Bookmarking your blog,


    • Hi George. Thanks for the kind words.
      I don’t do too much marketing, honestly. I have a portfolio website, and this blog. I must admit, too, that my portfolio site is flash, so google doesn’t see anything but the first page. Which means it’s pretty much invisible, unless you are looking for me specifically.

      To be frank, I would much prefer to get my work by word of mouth than from google. I did run google “Ad Words” for about a year, it cost a couple grand, and I never once got anyone from it. Same for postcards. I’ve sent them out, nice large-format double-sided cards, in the hopes that someone would pin one to their cubical and that some day when they needed an image, they would call me. Same thing, never really got anything from them, and they cost a couple grand as well.

      Referrals and introductions are the way to go, in my opinion. I Don’t really WANT to be the number one hit when you google “architectural renderings”. Any architect that has to google for a renderer either isn’t having them done with any frequency to be familiar with the process, hasn’t noticed anyone over the years whose work they like, or doesn’t know anyone to ask.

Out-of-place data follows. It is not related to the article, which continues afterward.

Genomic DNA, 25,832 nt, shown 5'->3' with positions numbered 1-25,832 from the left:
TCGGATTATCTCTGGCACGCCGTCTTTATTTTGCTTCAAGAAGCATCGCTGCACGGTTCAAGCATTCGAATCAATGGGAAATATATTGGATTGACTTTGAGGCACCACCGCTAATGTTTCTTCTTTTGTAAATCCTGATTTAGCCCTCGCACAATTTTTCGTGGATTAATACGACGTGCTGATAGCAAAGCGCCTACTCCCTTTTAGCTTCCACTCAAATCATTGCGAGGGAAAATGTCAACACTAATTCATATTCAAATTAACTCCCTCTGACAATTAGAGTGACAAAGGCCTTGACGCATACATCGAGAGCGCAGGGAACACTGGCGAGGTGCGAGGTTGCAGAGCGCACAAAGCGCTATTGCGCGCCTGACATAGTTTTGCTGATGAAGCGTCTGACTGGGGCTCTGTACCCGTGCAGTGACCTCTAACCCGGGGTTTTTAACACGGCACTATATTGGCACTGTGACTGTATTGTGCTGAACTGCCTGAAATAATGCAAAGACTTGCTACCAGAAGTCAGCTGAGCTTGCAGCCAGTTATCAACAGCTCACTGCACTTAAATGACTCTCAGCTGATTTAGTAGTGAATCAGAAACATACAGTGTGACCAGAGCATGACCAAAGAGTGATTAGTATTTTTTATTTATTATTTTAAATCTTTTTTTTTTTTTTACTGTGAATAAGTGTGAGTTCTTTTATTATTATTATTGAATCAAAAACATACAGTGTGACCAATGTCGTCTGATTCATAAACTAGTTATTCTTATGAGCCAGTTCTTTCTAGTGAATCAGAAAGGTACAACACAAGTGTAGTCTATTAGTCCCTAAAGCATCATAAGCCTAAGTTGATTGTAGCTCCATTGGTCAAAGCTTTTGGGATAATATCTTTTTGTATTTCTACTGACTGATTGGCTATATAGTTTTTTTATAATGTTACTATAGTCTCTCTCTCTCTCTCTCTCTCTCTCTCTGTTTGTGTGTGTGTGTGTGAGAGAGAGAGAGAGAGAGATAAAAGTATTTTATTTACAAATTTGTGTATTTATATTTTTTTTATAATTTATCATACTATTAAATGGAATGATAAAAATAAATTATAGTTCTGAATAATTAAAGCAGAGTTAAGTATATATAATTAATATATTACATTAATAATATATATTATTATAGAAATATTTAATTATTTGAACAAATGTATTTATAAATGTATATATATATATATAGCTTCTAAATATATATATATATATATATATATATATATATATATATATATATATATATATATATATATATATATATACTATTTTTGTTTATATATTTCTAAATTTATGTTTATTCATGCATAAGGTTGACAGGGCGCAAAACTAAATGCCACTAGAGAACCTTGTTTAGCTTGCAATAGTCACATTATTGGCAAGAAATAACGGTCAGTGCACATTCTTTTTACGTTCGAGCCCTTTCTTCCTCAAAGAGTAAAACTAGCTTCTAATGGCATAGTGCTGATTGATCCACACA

My strategy is to do the best I can for each client, and to hope that they will return with more work, as well as refer me to their colleagues.

      I also put my name clearly on the image. A fancy signature is great for the ego, but about the worst thing that could happen is a future client looks at your image, loves it, and then can’t decipher your signature. I sign it, sure, but drop “www.jeffstikeman.com” under it in small print.

      As for starting out full time, if you can do it, there’s no time like the present. No where to go but up. In truth, I would say 99% of us start in architecture, and develop as pre-viz people (renderers) as a part of the gig. Later, we find we are being sought out for it, do a lot of rendering work nights and weekends, and then eventually have enough clients that we can go full time.

      Good luck. Keep in touch.
      Jeff Stikeman

      • George

        Thank you very much, Jeff, for your thoughts and advice. Just the kind of motivation I could use as my career begins to progress. Keep up the good work and I look forward to more postings on your blog.


  3. Lyle

    Absolutely beautiful work Jeff!!! I love the detail in the rendering of the water. It appears realistic, yet blends in perfectly with your style of illustration. Congrats!


    • Thanks, Lyle.
      Integrating all the assets (reference photos, site plan information, architects’ sketches, etc.) so that they are unified and work together in one ‘hand’ is much of the effort. The pace for this job was greater than one of these renderings per day, so I had to keep things suggestive and use whatever I could to get it done. Architectural Illustrators have reams of reference photos for people, cars, even trees. I couldn’t draw a boat if I had to in order to save my life, but tracing a boat? I’m your man!